The self which transcends the poles of the antithetic relation is not the I think, but the concrete self which acts. Knowledge of this self is necessary for the transcendental critique. But self knowledge is never possible in a purely theoretic way.16 Self knowledge is necessary for theoretical thought, but it is not gained by theoretical thought itself. This is apparent in that self knowledge is always correlative to knowledge of God.17 By an inner law of its own nature, which Dooyeweerd calls the "religious concentration law", self knowledge seeks its divine origin.18 Theoretical thought is not apart from self knowledge, nor is self knowledge apart from a religious commitment as to the origin, the unity, and the relationship of the various aspects of reality. All philosophy is led by such a transcendental idea (Wetsidee) which though theoretical in character is religiously conditioned.

The starting point of philosophy can not be purely individual. Dooyeweerd finds that the superindividual starting point is the religious root-community of humankind, in which the individual has a part, but which is of superindividual character. The self is not isolated but exists within a community, which is ruled by a motive force which brings it into being and gives it its form. Dooyeweerd distinguishes four such communities and motives in our Western world: 1) the motive of form and matter which dominated Greek thought; 2) the Christian motive of creation, fall, and redempgrace, which found its high point in the thought of Thomas Aquinas; 4) the motive of nature and freedom, which rules modern humanistic thought. Behind all the logic and systematizing of the philosophers these fundamental motives are at work. Kant's distinction of the theoretical and practical reason, for instance, is not just the result of logical reasoning, but is the expression of the covert dualism in the religious motive ruling his thought, that of nature and freedom.18

Dooyeweerd finds all of these motives except the Christian one to be composed of two antagonistic motives which battle against each other. Modern humanistic thought is dominated by the motive of -nature and freedom. Nature is the sphere of- the externally conditioned. Freedom is man's self-determination. The ideal of science is to construe experience as a concatenation of causal relationships; but this leaves no room for the self-determination of free personality. In our country this problem comes to very clear exprestion; 3) the motive of nature and
14. IERW, pp. 14-15.
15. IERW, p. 14.
16. TPPT, p. 55.
17. TPPT, p. 53.
18. TPPT, p. 24.

expres sion in the though of Reinhold Niebuhr, especially in his earlier writings.19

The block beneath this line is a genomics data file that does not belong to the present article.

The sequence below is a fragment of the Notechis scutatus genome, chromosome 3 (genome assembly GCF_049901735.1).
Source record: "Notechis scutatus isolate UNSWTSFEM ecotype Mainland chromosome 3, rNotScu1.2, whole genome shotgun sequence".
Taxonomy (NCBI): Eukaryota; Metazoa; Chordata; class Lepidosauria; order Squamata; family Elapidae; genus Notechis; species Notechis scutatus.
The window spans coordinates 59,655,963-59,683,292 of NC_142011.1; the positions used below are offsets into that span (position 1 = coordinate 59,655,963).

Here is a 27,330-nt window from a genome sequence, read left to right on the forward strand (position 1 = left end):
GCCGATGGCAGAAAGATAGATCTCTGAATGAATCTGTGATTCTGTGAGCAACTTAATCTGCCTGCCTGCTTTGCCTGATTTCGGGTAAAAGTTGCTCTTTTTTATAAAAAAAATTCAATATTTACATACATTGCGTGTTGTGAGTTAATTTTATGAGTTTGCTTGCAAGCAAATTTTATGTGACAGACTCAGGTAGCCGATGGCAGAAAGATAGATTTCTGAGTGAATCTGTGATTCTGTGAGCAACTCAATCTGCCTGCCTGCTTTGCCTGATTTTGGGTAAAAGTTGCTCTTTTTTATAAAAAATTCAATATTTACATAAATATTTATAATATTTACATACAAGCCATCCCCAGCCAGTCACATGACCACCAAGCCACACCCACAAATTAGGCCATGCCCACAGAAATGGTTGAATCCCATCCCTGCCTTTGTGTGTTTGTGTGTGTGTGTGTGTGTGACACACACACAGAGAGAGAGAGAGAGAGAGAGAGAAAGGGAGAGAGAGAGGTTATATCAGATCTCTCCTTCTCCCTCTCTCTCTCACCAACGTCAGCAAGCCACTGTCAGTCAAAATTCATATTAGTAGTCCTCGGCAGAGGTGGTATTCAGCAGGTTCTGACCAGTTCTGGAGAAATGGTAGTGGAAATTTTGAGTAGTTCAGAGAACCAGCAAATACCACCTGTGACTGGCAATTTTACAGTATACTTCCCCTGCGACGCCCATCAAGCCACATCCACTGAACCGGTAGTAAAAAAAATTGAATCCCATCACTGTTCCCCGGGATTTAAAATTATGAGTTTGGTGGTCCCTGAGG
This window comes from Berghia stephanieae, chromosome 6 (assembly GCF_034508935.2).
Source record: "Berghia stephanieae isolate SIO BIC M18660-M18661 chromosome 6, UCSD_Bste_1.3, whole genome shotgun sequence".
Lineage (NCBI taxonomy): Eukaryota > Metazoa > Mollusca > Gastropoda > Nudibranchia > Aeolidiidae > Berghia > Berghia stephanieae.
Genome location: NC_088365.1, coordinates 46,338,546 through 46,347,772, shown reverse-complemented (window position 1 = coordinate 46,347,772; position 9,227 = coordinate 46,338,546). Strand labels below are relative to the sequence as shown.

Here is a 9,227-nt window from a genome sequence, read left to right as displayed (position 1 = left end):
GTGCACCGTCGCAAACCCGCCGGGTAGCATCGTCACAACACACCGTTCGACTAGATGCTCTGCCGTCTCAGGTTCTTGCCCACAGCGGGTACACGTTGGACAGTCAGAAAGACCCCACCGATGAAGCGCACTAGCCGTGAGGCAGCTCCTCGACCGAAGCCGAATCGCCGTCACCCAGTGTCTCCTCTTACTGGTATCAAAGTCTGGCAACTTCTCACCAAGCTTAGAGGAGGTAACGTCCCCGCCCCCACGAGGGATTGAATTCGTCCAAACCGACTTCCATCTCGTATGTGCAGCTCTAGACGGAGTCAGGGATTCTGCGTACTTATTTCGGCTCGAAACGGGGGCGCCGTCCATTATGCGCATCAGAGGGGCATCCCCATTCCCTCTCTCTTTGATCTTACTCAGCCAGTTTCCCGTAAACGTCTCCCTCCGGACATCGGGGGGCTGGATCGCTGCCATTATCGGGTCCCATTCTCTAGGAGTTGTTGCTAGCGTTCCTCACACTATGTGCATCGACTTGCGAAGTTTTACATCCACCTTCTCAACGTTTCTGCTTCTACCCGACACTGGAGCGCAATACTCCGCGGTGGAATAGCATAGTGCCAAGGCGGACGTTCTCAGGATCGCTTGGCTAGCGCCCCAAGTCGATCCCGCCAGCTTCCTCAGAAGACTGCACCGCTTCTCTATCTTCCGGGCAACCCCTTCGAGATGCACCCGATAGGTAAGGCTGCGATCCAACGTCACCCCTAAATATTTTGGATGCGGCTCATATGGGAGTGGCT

Thus, according to Dooyeweerd, theoretical thought is not autonomous. It is carried and formed by the motive of one or the other religious community. It is only the Christian motive which can give an integral view of reality, because it has a starting point in which it is possible to account for the origin, diversity, and the relation of the various aspects of the cosmos.

The claim that theoretical thought is not neutral but is dependent upon a religious commitment is of immense significance. It would provide an integral, internal relation between faith and scientific endeavor. It opens the way for a Christian scientific activity. If theoretical thought is neutral with respect to the Christian faith ' then it is not possible to have Christian scientific endeavor. There is then but personal Christian faith and neutral scientific attitude. If an internal relation between the Christian faith and scientific endeavor exists it will be possible to have science also under the kingship of Christ.

But does not the idea that science is religiously conditioned open the door to a flood of subjective prejudices that would destroy the objectivity of scientific endeavor and erase the possibility of fruitful communication between opposing positions? That such might happen is undeniable. But Dooyeweerd says that such would be a misunderstanding of the true nature of his critique. He claims that thought, while obeying the most rigid canons of procedure, must come to the conclusion that it has necessarity religious commitments. The recognition of these presuppositions does not destroy the critical character of thought. That the critical investigation of thought is dependent on a supertheoretic starting point would injure its scientific character only if thereby a really scientific problem should be eliminated by an authoritative dictum.20 His critique shows, that thought which refuses to recognize its religious presuppositions and which holds to the independence of theoretical thought is dogmatic and uncritical in its starting point, Failure to see the religious root of thought has resulted in a fruitless battle of the various isms in philosophy, without the possibility of true communication between the opposing systems. Only when the source of the mutually destructive isms is uncovered is there again the possibility of fruitful contact between systems.